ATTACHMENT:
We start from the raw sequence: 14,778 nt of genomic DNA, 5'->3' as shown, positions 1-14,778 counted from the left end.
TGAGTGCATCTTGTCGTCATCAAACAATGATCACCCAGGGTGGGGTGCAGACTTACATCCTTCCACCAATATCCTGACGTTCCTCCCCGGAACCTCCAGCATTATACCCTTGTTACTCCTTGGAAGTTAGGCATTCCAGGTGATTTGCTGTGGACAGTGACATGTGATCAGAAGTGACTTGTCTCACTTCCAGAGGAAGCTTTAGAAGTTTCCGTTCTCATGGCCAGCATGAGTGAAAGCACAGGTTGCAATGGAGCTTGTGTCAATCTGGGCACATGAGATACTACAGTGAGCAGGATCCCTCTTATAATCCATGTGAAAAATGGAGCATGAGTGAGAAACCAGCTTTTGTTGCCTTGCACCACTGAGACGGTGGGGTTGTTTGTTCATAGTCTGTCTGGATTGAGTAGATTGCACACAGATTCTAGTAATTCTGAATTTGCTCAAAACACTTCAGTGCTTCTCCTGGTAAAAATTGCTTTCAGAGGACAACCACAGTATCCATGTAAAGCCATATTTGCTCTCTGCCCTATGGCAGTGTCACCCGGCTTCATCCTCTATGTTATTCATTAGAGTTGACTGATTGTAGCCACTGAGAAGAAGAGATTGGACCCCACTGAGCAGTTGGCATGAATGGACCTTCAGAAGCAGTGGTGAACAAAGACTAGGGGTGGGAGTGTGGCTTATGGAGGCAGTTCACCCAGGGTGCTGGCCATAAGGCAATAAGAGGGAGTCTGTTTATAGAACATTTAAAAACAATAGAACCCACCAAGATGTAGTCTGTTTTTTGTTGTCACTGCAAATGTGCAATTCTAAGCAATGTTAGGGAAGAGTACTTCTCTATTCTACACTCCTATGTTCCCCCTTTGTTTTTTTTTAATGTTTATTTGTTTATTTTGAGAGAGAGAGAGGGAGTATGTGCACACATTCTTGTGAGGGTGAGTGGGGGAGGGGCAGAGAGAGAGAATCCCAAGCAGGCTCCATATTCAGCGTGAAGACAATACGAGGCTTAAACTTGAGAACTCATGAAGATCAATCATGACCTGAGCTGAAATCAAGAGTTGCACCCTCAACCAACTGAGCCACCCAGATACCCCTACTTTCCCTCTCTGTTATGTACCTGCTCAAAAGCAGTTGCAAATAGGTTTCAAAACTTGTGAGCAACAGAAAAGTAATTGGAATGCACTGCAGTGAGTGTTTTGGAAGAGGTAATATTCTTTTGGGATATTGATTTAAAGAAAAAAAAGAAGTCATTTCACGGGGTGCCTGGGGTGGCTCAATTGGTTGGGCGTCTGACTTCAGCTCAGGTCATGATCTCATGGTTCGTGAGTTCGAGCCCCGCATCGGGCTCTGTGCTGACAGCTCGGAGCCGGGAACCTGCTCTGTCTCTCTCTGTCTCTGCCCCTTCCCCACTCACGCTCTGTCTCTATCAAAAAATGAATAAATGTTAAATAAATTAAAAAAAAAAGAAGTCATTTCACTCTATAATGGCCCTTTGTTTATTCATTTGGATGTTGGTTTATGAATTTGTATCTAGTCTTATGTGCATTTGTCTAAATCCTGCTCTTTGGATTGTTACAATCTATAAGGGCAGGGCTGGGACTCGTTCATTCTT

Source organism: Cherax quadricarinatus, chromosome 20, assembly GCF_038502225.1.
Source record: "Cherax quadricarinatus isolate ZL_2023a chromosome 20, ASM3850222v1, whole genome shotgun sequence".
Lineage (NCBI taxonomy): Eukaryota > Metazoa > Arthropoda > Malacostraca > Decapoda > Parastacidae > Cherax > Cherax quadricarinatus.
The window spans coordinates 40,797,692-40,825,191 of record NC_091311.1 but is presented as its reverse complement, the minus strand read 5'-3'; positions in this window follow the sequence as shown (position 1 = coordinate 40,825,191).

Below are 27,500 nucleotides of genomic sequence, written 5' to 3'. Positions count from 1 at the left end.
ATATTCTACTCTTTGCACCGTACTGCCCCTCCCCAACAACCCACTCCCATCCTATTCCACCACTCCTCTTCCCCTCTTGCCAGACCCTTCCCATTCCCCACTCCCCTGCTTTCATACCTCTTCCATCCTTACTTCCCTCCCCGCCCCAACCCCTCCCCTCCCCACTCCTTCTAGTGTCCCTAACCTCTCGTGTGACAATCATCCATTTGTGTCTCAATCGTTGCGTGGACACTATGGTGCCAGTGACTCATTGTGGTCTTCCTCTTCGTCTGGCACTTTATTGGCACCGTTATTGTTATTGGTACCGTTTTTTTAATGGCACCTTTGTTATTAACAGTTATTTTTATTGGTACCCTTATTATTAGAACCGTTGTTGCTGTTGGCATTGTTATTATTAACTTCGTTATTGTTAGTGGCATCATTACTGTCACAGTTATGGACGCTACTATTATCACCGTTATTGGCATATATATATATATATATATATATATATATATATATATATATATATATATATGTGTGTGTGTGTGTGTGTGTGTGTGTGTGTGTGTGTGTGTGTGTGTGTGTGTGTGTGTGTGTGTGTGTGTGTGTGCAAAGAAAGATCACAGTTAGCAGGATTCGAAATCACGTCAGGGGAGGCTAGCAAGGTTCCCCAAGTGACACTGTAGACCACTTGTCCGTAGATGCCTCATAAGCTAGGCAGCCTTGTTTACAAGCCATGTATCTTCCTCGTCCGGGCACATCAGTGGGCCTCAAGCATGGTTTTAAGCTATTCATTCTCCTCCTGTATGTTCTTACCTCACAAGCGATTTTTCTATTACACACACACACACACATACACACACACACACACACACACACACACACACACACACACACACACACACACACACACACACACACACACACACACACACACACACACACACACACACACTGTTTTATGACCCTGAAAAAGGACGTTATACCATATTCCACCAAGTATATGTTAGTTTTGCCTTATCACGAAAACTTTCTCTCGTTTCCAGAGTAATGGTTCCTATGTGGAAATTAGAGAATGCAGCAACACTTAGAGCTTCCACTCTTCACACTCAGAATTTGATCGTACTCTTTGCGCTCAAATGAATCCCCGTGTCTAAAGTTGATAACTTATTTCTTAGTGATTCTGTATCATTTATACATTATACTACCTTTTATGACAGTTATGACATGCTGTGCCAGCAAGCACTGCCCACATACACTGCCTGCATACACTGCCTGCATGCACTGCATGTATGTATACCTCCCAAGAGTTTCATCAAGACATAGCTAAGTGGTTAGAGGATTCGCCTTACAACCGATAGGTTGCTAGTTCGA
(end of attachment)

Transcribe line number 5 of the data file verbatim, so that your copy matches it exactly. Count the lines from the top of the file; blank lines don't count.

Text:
Lineage (NCBI taxonomy): Eukaryota > Metazoa > Arthropoda > Malacostraca > Decapoda > Parastacidae > Cherax > Cherax quadricarinatus.